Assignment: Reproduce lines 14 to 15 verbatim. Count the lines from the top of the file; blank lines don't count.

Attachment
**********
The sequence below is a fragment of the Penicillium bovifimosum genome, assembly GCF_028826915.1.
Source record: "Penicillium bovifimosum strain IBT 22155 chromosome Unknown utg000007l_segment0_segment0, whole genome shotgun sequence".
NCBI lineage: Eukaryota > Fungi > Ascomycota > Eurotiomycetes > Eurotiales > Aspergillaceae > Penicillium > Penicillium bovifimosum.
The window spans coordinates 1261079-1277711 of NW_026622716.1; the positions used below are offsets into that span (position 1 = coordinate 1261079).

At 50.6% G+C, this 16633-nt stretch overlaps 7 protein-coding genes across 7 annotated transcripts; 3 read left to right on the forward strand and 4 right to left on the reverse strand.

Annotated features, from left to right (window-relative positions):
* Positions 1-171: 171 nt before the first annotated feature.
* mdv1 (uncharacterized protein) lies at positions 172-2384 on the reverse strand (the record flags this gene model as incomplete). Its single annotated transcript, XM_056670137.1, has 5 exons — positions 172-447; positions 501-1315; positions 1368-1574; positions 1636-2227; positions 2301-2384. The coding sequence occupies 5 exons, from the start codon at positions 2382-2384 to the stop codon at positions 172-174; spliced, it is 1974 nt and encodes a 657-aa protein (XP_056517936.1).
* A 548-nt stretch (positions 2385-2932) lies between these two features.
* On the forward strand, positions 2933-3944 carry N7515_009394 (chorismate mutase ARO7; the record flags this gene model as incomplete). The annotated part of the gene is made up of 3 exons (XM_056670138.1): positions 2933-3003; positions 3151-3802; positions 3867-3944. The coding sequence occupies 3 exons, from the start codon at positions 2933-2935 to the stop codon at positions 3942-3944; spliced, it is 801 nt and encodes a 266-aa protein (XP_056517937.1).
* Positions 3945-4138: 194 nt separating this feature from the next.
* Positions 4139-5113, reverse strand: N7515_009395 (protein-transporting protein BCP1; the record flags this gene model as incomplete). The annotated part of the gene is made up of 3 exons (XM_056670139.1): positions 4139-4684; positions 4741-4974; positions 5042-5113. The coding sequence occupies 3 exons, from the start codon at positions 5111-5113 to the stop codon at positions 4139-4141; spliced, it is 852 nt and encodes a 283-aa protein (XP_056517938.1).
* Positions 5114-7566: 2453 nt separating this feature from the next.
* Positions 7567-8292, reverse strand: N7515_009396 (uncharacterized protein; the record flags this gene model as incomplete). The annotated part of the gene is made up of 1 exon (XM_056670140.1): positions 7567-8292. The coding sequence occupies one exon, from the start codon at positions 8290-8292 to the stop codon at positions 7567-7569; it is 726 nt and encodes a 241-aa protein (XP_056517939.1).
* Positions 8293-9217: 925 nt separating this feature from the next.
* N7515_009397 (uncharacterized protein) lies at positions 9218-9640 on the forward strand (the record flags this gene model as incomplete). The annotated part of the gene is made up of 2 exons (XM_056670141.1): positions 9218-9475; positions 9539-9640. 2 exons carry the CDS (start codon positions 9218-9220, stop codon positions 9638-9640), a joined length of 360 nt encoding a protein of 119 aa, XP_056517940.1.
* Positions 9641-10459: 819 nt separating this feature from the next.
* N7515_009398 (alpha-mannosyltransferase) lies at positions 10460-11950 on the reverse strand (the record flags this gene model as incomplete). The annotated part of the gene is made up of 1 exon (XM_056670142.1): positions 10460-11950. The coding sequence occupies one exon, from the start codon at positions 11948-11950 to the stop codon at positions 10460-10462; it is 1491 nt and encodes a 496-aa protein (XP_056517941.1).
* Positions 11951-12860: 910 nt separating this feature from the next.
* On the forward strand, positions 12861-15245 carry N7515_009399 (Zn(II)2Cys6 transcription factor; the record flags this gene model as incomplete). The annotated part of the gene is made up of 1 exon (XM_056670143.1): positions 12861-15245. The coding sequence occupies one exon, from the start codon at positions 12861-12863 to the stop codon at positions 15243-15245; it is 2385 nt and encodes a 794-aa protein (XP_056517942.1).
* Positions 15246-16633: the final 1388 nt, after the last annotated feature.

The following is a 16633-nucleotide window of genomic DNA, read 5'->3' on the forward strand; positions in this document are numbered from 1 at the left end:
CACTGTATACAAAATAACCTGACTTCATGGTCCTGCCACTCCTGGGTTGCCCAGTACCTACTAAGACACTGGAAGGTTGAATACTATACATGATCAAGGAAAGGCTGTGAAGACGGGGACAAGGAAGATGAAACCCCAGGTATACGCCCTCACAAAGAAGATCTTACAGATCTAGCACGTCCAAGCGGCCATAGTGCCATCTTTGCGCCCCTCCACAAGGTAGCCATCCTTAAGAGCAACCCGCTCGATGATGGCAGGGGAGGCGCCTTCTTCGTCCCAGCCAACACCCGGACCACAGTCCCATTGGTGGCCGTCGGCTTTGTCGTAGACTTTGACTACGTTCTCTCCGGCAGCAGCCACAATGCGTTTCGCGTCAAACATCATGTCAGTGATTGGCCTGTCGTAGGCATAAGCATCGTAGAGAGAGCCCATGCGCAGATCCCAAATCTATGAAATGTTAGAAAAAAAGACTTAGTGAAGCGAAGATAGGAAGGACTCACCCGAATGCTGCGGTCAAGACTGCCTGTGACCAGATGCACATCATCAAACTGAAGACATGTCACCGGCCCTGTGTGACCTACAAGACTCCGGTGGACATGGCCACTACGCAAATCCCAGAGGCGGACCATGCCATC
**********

* Positions 7567-8292, reverse strand: N7515_009396 (uncharacterized protein; the record flags this gene model as incomplete). The annotated part of the gene is made up of 1 exon (XM_056670140.1): positions 7567-8292. The coding sequence occupies one exon, from the start codon at positions 8290-8292 to the stop codon at positions 7567-7569; it is 726 nt and encodes a 241-aa protein (XP_056517939.1).
* Positions 8293-9217: 925 nt separating this feature from the next.